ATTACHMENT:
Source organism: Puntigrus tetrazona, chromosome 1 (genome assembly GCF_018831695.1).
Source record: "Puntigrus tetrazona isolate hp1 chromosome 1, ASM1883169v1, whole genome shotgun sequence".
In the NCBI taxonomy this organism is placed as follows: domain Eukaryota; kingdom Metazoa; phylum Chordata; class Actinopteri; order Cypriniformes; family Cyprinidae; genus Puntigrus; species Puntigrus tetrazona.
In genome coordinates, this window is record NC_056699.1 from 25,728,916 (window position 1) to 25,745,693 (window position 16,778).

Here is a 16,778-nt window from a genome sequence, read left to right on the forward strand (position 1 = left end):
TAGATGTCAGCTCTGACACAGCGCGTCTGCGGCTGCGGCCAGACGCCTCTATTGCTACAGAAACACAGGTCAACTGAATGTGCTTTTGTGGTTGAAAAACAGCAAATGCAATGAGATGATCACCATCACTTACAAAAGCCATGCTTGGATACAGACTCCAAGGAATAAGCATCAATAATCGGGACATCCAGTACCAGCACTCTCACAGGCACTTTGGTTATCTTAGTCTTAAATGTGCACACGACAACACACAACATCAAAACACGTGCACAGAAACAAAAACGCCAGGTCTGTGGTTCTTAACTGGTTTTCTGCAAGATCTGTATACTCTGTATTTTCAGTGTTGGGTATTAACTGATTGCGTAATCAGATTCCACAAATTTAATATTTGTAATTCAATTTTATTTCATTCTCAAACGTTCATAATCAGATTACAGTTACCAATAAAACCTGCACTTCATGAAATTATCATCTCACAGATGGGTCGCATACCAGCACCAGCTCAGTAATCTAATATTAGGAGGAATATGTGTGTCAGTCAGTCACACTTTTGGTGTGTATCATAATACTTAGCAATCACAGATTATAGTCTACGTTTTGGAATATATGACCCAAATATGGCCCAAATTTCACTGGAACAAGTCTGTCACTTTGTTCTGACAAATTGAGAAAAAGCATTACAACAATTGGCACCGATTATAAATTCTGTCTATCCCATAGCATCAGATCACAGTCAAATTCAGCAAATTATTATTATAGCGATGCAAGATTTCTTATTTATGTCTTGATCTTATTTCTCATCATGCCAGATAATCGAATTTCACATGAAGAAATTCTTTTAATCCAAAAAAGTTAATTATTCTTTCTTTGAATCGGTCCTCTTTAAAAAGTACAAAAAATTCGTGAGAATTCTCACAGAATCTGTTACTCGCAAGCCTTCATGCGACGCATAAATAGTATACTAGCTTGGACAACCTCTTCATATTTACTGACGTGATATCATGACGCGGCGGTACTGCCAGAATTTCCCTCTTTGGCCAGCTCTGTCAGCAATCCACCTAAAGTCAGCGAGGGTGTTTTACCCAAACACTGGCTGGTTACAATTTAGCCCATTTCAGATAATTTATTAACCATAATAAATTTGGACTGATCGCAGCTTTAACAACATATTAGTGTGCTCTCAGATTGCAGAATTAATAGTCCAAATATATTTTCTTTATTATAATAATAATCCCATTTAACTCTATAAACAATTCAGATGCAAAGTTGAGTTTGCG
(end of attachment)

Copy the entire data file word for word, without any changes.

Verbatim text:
Source organism: Puntigrus tetrazona, chromosome 1 (genome assembly GCF_018831695.1).
Source record: "Puntigrus tetrazona isolate hp1 chromosome 1, ASM1883169v1, whole genome shotgun sequence".
In the NCBI taxonomy this organism is placed as follows: domain Eukaryota; kingdom Metazoa; phylum Chordata; class Actinopteri; order Cypriniformes; family Cyprinidae; genus Puntigrus; species Puntigrus tetrazona.
In genome coordinates, this window is record NC_056699.1 from 25,728,916 (window position 1) to 25,745,693 (window position 16,778).

Here is a 16,778-nt window from a genome sequence, read left to right on the forward strand (position 1 = left end):
TAGATGTCAGCTCTGACACAGCGCGTCTGCGGCTGCGGCCAGACGCCTCTATTGCTACAGAAACACAGGTCAACTGAATGTGCTTTTGTGGTTGAAAAACAGCAAATGCAATGAGATGATCACCATCACTTACAAAAGCCATGCTTGGATACAGACTCCAAGGAATAAGCATCAATAATCGGGACATCCAGTACCAGCACTCTCACAGGCACTTTGGTTATCTTAGTCTTAAATGTGCACACGACAACACACAACATCAAAACACGTGCACAGAAACAAAAACGCCAGGTCTGTGGTTCTTAACTGGTTTTCTGCAAGATCTGTATACTCTGTATTTTCAGTGTTGGGTATTAACTGATTGCGTAATCAGATTCCACAAATTTAATATTTGTAATTCAATTTTATTTCATTCTCAAACGTTCATAATCAGATTACAGTTACCAATAAAACCTGCACTTCATGAAATTATCATCTCACAGATGGGTCGCATACCAGCACCAGCTCAGTAATCTAATATTAGGAGGAATATGTGTGTCAGTCAGTCACACTTTTGGTGTGTATCATAATACTTAGCAATCACAGATTATAGTCTACGTTTTGGAATATATGACCCAAATATGGCCCAAATTTCACTGGAACAAGTCTGTCACTTTGTTCTGACAAATTGAGAAAAAGCATTACAACAATTGGCACCGATTATAAATTCTGTCTATCCCATAGCATCAGATCACAGTCAAATTCAGCAAATTATTATTATAGCGATGCAAGATTTCTTATTTATGTCTTGATCTTATTTCTCATCATGCCAGATAATCGAATTTCACATGAAGAAATTCTTTTAATCCAAAAAAGTTAATTATTCTTTCTTTGAATCGGTCCTCTTTAAAAAGTACAAAAAATTCGTGAGAATTCTCACAGAATCTGTTACTCGCAAGCCTTCATGCGACGCATAAATAGTATACTAGCTTGGACAACCTCTTCATATTTACTGACGTGATATCATGACGCGGCGGTACTGCCAGAATTTCCCTCTTTGGCCAGCTCTGTCAGCAATCCACCTAAAGTCAGCGAGGGTGTTTTACCCAAACACTGGCTGGTTACAATTTAGCCCATTTCAGATAATTTATTAACCATAATAAATTTGGACTGATCGCAGCTTTAACAACATATTAGTGTGCTCTCAGATTGCAGAATTAATAGTCCAAATATATTTTCTTTATTATAATAATAATCCCATTTAACTCTATAAACAATTCAGATGCAAAGTTGAGTTTGCG